A simple answer to that question is that she was a woman. In his 1981 book, “When Harlem Was in Vogue,” the scholar David Levering Lewis writes of Fauset, “There is no telling what she would have done had she been a man, given her first-rate mind and formidable efficiency at any task.” And from the beginning the women of the Harlem Renaissance were slighted in celebrations of the movement. In 1925, when Locke published “The New Negro,” his landmark anthology of fiction, poetry, and essays, which aimed “to register the transformations of the inner and outer life of the Negro in America that have so significantly taken place in the last few years,” only eight of the thirty-six contributors were women.

If you’ve made it this far, congratulations! Have a Swedish mud cake recipe. We can attest, having tried the real thing, that it’s worth your time parsing out some of the measuring oddities. No better way to end a long weekend.

Weekend Reading: 2/12

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We’ve been reading a lot this week, and we still feel like we’re playing catch up. Here are a few things that may be interesting–or useful–to educators.

While the Ninth Circuit Court of Appeals upheld the stay on the administration’s travel ban, you are probably already aware that ICE conducted a series of raids this week around the country.

Here’s some background information, from The Washington Post:

Officials said the raids targeted known criminals, but they also netted some immigrants without criminal records, an apparent departure from similar enforcement waves during the Obama administration. Last month, Trump substantially broadened the scope of who the Department of Homeland Security can target to include those with minor offenses or no convictions at all.

Trump has pledged to deport as many as 3 million undocumented immigrants with criminal records.

If you are in the classroom, it’s likely that this is impacting your students, their family members, and their broader community. To that end, here are some resources that you can hand out NOW that may help at least clarify the situation.

Next, not a long read, but an important tool: from United We Dream, Know Your Rights downloadable cards that explain our rights clearly and succinctly are now available in Arabic, Chinese, Korean, Spanish, and English. ALL people in the United States have these rights, regardless of their immigration status. These cards are designed to be used as a guide when interacting with immigration authorities. Below is the English version.

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From The New Yorker, “Teaching Southern and Black History Under Trump,” a look at some of the challenges professors in the South, in largely red states, are facing as they attempt to teach history in the current political climate.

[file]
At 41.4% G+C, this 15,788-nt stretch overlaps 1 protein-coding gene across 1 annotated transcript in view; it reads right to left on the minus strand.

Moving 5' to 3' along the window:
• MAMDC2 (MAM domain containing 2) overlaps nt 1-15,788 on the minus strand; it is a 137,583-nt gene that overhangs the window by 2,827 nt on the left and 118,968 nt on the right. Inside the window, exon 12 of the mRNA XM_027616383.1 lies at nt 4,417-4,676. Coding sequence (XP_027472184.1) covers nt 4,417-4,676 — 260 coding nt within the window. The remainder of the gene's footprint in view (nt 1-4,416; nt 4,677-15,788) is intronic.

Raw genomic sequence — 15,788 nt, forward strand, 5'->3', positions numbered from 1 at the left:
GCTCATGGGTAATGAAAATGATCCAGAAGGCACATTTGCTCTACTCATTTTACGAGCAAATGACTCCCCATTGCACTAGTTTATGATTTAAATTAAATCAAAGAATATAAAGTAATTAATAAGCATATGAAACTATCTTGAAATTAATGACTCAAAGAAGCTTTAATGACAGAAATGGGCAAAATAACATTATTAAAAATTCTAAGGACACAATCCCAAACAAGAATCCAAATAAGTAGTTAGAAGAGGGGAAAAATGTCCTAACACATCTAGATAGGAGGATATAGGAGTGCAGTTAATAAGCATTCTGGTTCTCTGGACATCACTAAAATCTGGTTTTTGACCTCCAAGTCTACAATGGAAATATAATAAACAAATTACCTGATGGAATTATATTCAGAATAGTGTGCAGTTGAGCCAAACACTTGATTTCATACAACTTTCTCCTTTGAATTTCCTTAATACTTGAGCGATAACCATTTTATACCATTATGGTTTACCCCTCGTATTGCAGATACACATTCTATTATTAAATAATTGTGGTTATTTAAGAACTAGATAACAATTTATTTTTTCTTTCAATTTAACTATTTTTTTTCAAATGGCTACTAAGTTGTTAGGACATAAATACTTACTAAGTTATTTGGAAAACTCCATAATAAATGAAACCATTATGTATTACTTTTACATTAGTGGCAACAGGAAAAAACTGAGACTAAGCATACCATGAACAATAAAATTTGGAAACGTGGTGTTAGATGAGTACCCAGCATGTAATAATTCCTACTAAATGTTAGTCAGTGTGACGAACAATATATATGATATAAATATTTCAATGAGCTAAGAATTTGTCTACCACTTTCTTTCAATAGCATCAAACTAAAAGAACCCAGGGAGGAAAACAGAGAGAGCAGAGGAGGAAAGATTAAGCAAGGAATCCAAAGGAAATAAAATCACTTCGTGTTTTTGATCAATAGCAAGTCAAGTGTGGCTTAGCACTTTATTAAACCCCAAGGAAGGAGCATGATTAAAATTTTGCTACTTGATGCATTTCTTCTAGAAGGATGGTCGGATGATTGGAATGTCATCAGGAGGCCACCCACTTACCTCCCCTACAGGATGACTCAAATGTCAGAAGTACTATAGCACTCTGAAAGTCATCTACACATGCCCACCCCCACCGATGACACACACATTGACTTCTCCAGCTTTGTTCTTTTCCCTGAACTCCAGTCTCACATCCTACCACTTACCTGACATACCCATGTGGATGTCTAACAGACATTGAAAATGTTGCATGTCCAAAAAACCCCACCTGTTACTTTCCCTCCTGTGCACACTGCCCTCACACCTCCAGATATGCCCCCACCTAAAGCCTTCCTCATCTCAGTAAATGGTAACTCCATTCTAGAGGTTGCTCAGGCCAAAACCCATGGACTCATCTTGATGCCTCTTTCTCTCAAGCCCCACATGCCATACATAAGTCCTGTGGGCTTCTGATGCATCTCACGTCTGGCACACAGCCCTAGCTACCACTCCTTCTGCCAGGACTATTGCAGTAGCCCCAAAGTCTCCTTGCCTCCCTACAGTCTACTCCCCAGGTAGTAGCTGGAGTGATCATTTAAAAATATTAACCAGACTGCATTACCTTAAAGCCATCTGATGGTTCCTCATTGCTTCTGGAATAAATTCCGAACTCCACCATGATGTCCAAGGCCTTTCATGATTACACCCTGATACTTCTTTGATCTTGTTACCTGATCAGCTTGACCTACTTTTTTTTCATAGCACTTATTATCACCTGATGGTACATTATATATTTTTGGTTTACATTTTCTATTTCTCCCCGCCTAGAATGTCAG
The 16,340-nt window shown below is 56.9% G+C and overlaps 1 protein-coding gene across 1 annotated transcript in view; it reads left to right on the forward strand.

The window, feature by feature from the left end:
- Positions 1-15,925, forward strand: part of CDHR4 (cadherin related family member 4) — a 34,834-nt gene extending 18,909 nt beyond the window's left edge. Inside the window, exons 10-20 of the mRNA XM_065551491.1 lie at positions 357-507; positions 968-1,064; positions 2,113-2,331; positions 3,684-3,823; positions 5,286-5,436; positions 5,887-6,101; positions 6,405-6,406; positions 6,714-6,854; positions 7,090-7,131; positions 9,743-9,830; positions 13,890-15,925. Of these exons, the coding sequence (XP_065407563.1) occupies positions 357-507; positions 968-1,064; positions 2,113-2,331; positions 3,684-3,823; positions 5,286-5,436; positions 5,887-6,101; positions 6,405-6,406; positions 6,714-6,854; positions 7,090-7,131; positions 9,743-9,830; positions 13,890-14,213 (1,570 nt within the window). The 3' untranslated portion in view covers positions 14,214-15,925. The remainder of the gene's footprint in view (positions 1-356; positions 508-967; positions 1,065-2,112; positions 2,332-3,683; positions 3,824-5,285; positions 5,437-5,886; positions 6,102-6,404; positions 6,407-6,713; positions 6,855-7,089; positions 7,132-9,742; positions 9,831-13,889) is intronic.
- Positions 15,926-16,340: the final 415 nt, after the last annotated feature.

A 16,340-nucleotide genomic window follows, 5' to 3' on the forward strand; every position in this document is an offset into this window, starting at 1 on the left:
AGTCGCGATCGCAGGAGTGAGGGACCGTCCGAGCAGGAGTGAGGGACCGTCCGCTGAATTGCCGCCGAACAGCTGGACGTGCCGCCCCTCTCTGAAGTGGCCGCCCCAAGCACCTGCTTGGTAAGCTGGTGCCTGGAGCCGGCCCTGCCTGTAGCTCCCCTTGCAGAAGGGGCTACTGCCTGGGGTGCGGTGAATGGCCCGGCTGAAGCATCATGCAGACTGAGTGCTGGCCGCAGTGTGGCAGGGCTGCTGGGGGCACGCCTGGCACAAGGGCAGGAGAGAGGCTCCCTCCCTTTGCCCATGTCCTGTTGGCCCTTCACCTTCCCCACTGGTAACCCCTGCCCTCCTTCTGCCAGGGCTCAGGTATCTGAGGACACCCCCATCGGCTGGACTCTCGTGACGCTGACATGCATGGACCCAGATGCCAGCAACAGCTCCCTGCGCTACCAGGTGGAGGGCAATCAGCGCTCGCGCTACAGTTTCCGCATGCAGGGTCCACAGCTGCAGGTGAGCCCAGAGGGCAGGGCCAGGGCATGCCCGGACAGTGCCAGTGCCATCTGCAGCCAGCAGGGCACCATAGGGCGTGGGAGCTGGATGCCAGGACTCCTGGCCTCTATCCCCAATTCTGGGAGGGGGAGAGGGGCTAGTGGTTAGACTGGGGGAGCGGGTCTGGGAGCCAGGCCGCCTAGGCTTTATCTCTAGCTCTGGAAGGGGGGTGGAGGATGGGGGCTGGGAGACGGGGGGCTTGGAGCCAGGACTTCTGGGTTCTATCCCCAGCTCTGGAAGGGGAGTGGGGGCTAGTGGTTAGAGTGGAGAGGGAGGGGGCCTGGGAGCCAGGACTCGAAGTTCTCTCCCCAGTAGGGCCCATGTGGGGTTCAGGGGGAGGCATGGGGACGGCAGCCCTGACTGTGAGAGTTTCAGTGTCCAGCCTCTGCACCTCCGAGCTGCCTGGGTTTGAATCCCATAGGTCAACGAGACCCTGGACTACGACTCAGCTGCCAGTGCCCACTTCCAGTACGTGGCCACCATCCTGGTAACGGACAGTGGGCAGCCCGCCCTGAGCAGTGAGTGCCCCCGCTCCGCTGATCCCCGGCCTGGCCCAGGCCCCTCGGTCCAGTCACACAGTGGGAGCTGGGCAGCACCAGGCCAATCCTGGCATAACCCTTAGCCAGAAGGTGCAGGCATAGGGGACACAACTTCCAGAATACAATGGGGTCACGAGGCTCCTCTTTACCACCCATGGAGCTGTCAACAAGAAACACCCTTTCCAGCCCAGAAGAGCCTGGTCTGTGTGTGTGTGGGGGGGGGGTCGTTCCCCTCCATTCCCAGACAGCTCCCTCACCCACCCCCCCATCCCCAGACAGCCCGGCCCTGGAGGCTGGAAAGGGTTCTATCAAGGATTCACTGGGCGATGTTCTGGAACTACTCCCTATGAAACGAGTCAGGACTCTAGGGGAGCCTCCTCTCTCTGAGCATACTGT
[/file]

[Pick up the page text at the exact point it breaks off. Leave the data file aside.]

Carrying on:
“I don’t know that Trump has historical awareness at all,” Fitzhugh Brundage, the chair of the history department at the University of North Carolina at Chapel Hill, told me. “He doesn’t display any historical consciousness or depth.” U.N.C.-Chapel Hill is a relatively liberal Southern institution; Brundage described the atmosphere on campus after Trump’s victory as “funereal.” And he said that many of the historians he knows feel their work has become even more critical: “I’ve had any number of colleagues say they feel recommitted and energized to do what they do, because of its very importance now.”

From Think Progress, a short read on how the Department of Justice may be backing off of protections for transgender kids:

As ThinkProgress reported last August, the Obama administration’s guidance “stated that Title IX’s nondiscrimination protections on the basis of ‘sex’ protect transgender students in accordance with their gender identity, such that they must be allowed to use the bathrooms and play on sports teams that match their gender.” But the brief filed Friday signals that the Trump administration no longer wants to implement that guidance.

And, while not education-related, here’s an explainer from Vox about why General Flynn may continue to be at the center of one of the more urgent scandals plaguing the administration. We’ll see if anything comes of this one.

Late Thursday night, the Washington Post reported that Flynn had called Russian Ambassador Sergey Kislyak on December 29, the same day that Obama had slapped new sanctions on Russia in retaliation for its hack of the US election. The conversation covered the sanctions, and, according to two officials, suggested that the Trump administration would be rolling back the sanctions in the future.

That would mean Flynn had been actively trying to undermine Obama administration policy while not yet in office — a big, questionably legal no-no. Indeed, the FBI is currently investigating the content of the Flynn calls.

And finally, welcome to new readers! Our community continues to grow, and we look forward to providing more original educational material as we move forward–while still highlighting the best of what we find on the web.

Have something you’d like to see? Have something you’d like to share? Get in touch this way, or get in touch this way. Or just leave a comment. Hope to hear from you soon!

Weekend Reading

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Bear with us–the news is moving fast, and we’re working hard! Check back in soon for posts re. immigration, students’ rights, and Black History Month. In the meantime, here’s some of what we’ve encountered this week.

From the Zinn Education Project, an article in advance of Presidents’ Day. Dr. Clarence Lusane’s post would fit well in a discussion of what is included (or not) when history is written.